• Against this background, whilst the Judge recognised that the risk of further psychological injury was real and of a serious nature, he did not consider that it was sufficiently serious to justify an award for the payment of provisional damages.  He indicated that such award should only be made in “rare” cases.  This is consistent with a judicial approach which represents a substantial policy element in only awarding provisional damages where there is a risk of serious injustice if such an award is not made.  It could be considered that an award for provisional damages should only be made where there is a clear indication that a contingent award could grossly under-compensate the Claimant.
  • Similarly, in relation to radiation enteritis; whilst Sir Robert Nelson was prepared to make a provisional award, the actual award made as agreed between the parties did not simply relate to radiation enteritis, but was restricted to radiation enteritis “causing intestinal failure and requiring Home Parenteral Nutrition (HPN)”.  The Claimant was at risk of radiation enteritis falling short of its most severe form, but it was agreed that an order for the payment of provisional damages should only be made in respect of the worst possible outcome.
  • A Defendant would ordinarily seek to restrict an order for provisional damages to the highest level of additional injury so as to reduce the possibility of a Claimant returning.  What is not always appreciated is that a Claimant is often best advised to take this approach.  By virtue of CPR 41.3(2), a Claimant is entitled to return only once for further damages.  If the Claimant exercises a right to return in circumstances in which there has been deterioration, but there still remains scope for further deterioration, the Claimant might be facing the very problem the provisional damages are intended to avoid; the Claimant might still have to seek damages for the worst possible outcome on a contingent basis.  This would occur in situations in which the Claimant had deteriorated but the final prognosis was still uncertain.
  • What also perhaps is overlooked in this context is that the Claimant still remains entitled to damages on a contingent basis up to the level of deterioration which would trigger the Claimant’s entitlement to further damages.  This is reflected in the present case in paragraph 75 of the judgment, where the Judge made an award for future radiation enteritis notwithstanding that radiation enteritis was subject to an order for the payment of provisional damages.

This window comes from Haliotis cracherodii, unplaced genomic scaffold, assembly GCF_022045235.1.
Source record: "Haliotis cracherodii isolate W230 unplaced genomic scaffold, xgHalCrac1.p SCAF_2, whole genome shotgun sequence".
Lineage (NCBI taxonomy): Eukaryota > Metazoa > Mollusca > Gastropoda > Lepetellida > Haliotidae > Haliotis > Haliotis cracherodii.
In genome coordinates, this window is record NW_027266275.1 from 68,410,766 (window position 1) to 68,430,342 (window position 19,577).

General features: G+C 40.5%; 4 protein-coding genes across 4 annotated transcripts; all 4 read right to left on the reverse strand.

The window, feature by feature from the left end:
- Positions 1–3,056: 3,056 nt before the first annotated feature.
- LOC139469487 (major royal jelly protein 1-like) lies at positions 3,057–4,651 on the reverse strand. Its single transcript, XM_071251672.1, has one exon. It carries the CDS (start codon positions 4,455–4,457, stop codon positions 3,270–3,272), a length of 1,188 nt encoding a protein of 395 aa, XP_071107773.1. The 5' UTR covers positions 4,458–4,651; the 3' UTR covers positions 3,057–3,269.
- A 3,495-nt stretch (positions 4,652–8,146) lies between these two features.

Loss of Earnings

  • Following Billett v The Ministry of Defence [2015] EWCA Civ 773, this is another case where a Judge has found that a Claimant was disabled for the purposes of the Equality Act 2010 and the Ogden Tables, but deviated very substantially from the award which would have been appropriate had the Ogden Tables been followed without any adjustment.  Sir Robert Nelson based his award substantially upon an assessment of the Claimant herself, who despite her ongoing symptoms, had managed to maintain employment and indeed been promoted.  The Judge’s clear view was to make this independently assessed award since the Ogden Tables would produce a sum greatly in excess of the Claimant’s likely loss of earnings.
  • It might be argued that the Judiciary are now reverting to type, notwithstanding the information available to them in the Ogden Tables and the supporting research.  However, it is probably more realistic to look at this situation as emphasising what is perhaps now a recurrent issue in personal injury litigation; that is the application of statistical evidence to an individual case.  The definition of disability is very broad and encompasses a wide range of presentations.  Clearly, there are some disabilities with which a person could not reasonably cope in the labour market, whereas, as with this Claimant, there are those who are disabled but have the fortitude and determination to cope with this disability.  Against this background, whilst the Ogden Tables and the underlying research provide useful background information in relation to the issue of loss of earnings, ultimately the formulaic approach cannot replace the value of a judicial assessment, considering the Claimant and all her circumstances.

Costs of Treatment

  • The Claimant sought a wide range of expensive drugs and treatment, notwithstanding that her engagement with such drugs and treatment to date had been very limited and notwithstanding that many of the items sought were available on the NHS.  The Schedule was characteristically presented on the basis of a reasonable requirement for such drugs and treatment, largely on the basis of expert evidence suggesting that such drugs and treatment would be appropriate.  The Defendant’s position was that the Claimant must not only prove that the drugs and treatment amounted to a reasonable requirement, but that in probability she would incur the expenditure claimed in the respects set out in her Schedule.  The Judge accepted the Defendant’s basic approach and had to make substantially speculative judgments as to the extent to which the Claimant would engage with the drugs and treatment claimed.  Against this background, the Judge took an inevitably cautious approach in relation to the assessment of these heads of damage.  From a Claimant perspective, the case perhaps emphasises the value of having an established position or regime at the time of assessment, as opposed to seeking damages in respect of such expenditure on the basis that it is likely in the future.